Mr. Kuenstler stated that all land values had been computed in accordance with the ordinance, "which sets forth in detail the methods to be used and the tables that must be set up to execute its provisions. These tables are adopted from recognized research authorities, and the front foot value for a standard depth lot is based upon a 6% return * * *. Locations for retail commercial stores are the highest and best use to which land can be put. This is the reason for the `downtown' section having the highest land values. Ground stores can only pay rent in proportion to the amount of business they can do in any location and make a profit, and are always willing to pay a higher rent where they can draw more business. The gross sales percentage leases now being made in many locations are a verification of this principle. Land values in commercial districts are based upon ground floor store rentals which is the only sound method of computing commercial ground values and is a recognized appraisal procedure everywhere."
Mr. Kuentsler then set out the average- monthly-rental-per-square-foot-of-ground floor-space for the city's commercial retail districts, except "downtown." For the west part of the Maryland-Euclid district (which includes plaintiff's lot) the figures were 25¢ to 27¢, and for the east part, 14¢ to 17¢. The figures for the other districts varied from 14½¢ to 18¢ (North 14th) to 14½¢ to 33¢ (east part, Grand-Lindell-Delmar). "The per front foot values evidenced by these rentals were placed on the books, varied for depth and shape of lots * * *".
Mr. Kuenstler submitted his detailed computations as to the valuations of certain lots in part of the Maryland-Euclid district, viz., all on the south side of Maryland between York Ave. and the west line of plaintiff's lot except the east 62 feet of the Lockhart lot. The frontage of this particular area or subdistrict, as we shall call it, was 322 feet. Under the formulas, the front foot value of a "standard" lot 125 feet deep was $750. The value of plaintiff's lot, 94.75 feet deep, was $650 per front foot. Mr. Kuentsler made similar analyses of the values of other lots in the Maryland-Euclid district other than those in this subdistrict. While he did not give his detailed computations as to the Hotel and Garage lots (and plaintiff did not cross-examine him as to the matter), it was not disputed that the values of those lots were established under the assessor's formulas. According to Mr. Kuenstler, the value of plaintiff's lot "cannot be compared to, nor does it have any relation whatever to the value of ground, even in the immediate vicinity, used for residential or multi-family purposes."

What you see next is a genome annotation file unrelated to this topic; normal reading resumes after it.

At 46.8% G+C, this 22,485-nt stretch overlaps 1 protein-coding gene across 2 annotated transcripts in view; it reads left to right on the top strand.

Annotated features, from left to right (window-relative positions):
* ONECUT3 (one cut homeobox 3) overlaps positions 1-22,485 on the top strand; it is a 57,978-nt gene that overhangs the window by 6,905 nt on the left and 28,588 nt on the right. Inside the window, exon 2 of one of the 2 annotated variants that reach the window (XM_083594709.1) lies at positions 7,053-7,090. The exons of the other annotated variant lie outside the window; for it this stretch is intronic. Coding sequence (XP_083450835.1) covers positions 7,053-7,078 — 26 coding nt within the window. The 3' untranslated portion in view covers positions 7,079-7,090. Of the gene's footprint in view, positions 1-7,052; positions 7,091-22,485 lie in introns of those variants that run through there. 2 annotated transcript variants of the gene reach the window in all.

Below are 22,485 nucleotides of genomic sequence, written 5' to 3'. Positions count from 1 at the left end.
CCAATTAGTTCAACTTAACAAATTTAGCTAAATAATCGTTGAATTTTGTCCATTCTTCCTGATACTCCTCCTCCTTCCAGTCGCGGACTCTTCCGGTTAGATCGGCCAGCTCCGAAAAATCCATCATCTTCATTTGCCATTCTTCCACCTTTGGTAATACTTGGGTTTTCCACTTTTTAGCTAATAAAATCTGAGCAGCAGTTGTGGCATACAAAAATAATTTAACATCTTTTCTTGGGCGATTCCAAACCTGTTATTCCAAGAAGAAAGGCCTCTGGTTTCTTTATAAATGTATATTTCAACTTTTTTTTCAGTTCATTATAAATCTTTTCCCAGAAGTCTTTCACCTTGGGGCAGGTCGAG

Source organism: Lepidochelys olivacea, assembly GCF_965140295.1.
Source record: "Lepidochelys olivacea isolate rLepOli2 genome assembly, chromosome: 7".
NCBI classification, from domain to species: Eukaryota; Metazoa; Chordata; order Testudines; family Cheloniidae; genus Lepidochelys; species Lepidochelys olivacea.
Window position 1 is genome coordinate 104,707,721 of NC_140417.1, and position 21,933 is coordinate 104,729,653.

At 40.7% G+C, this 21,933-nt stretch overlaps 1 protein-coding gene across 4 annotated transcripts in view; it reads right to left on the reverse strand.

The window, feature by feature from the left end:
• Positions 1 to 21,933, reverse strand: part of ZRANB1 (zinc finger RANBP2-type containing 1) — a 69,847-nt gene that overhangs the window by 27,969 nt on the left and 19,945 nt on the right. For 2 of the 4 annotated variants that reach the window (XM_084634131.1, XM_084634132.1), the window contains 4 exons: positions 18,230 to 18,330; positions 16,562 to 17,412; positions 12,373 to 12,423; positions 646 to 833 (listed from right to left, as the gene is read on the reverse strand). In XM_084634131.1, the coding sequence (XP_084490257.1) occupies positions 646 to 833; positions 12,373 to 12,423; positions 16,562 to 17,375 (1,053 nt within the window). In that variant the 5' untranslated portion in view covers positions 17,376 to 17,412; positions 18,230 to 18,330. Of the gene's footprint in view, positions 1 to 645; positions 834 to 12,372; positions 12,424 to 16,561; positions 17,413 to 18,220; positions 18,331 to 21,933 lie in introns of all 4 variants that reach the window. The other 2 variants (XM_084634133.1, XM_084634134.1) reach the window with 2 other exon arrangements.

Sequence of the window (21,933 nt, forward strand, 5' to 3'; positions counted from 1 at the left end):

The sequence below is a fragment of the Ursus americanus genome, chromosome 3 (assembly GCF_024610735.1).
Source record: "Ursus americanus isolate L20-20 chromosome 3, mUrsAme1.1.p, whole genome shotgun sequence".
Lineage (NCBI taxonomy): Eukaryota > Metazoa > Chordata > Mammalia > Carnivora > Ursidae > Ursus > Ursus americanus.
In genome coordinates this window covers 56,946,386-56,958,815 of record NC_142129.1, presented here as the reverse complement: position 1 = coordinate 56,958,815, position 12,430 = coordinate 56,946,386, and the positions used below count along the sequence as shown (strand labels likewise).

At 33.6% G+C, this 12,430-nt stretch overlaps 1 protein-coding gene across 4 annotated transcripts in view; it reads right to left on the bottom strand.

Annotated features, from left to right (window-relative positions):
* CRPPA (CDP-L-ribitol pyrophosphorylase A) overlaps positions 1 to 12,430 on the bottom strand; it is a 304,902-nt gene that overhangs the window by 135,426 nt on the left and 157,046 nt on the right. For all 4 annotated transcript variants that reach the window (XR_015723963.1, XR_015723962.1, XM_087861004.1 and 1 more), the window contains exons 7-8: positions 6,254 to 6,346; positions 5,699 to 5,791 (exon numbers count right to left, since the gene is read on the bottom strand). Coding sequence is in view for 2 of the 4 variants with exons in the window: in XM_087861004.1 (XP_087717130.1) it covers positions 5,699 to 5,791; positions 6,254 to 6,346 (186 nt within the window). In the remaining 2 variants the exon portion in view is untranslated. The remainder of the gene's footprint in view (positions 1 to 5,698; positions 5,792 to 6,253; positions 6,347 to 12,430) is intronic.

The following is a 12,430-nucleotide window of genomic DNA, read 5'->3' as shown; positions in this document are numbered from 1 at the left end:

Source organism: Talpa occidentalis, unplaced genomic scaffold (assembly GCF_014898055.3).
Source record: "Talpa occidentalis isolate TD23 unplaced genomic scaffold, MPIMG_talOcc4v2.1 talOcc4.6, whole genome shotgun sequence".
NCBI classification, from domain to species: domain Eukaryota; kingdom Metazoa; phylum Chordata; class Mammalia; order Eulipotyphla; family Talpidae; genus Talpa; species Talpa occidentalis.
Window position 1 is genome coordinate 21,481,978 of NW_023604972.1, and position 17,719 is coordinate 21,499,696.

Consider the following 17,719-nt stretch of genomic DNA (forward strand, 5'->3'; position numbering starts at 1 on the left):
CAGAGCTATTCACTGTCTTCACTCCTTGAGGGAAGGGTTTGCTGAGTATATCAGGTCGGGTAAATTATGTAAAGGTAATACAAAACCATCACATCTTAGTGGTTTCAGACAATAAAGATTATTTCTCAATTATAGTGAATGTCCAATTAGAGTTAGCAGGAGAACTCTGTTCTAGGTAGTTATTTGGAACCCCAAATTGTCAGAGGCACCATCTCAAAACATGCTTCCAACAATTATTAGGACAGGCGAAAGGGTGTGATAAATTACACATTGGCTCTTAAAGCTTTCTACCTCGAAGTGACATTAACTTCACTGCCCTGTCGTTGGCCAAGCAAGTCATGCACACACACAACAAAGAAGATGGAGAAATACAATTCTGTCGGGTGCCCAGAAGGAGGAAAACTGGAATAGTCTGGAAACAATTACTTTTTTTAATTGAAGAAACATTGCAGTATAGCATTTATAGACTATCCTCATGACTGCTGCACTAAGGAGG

Mr. Ulman criticised Mr. Kuenstler's computations as to the subdistrict valuations. He said that some of the rentals had been estimated, that others, as in plaintiff's case, included use of basements and that still others included free parking space. Plaintiff neither offered other evidence as to these matters nor cross-examined Mr. Kuenstler concerning them. Mr. Ulman also said that in one instance, not involving plaintiff's property, the monthly rental had been figured at $1,000 instead of $500. Mr. Kuenstler testified to the contrary and, again, plaintiff offered no other evidence in support of Mr. Ulman's statement.
Returning to plaintiff's first contention that her lot was assessed at more than its true value. This is based upon the testimony of Mr. Ulman. Even according great weight to Mr. Ulman's expert opinion as to values, his opinion is primarily based upon factors other than those prescribed in the ordinance. Too, his opinion as plaintiff concedes in her brief, is contradicted by the testimony of Mr. Kuenstler. *697 The evidence persuasively sustains the commission's ruling that the valuation, as equalized by the board, "was the true value."
Plaintiff's other contention is that an unlawful, arbitrary and discriminatory valuation is shown by the lower assessments against the Hotel and Garage lots. The assessment against the Garage lot, fronting only on Maryland, was $100 less, $350 per front foot. The only evidence as to the Hotel lot, at the corner of Kingshighway and Maryland, after "deducting 50 feet for corner," showed a valuation averaging $300 per front foot on both streets. However, plaintiff failed to show that these valuations, which on casual observation might seem to have been unlawful, arbitrary and discriminatory, were unlawful, arbitrary or discriminatory in fact. She offered no evidence tending to prove that the initial assessments against the Hotel and Garage lots, as shown in the record, were the result of deliberate, intentional undervaluation. And, had there been any evidence suggesting that the assessor deliberately undervalued the other two lot and overvalued plaintiff's, the action of the board of equalization in reducing the value of plaintiff's lot may have obviated the alleged discrimination of which plaintiff complains.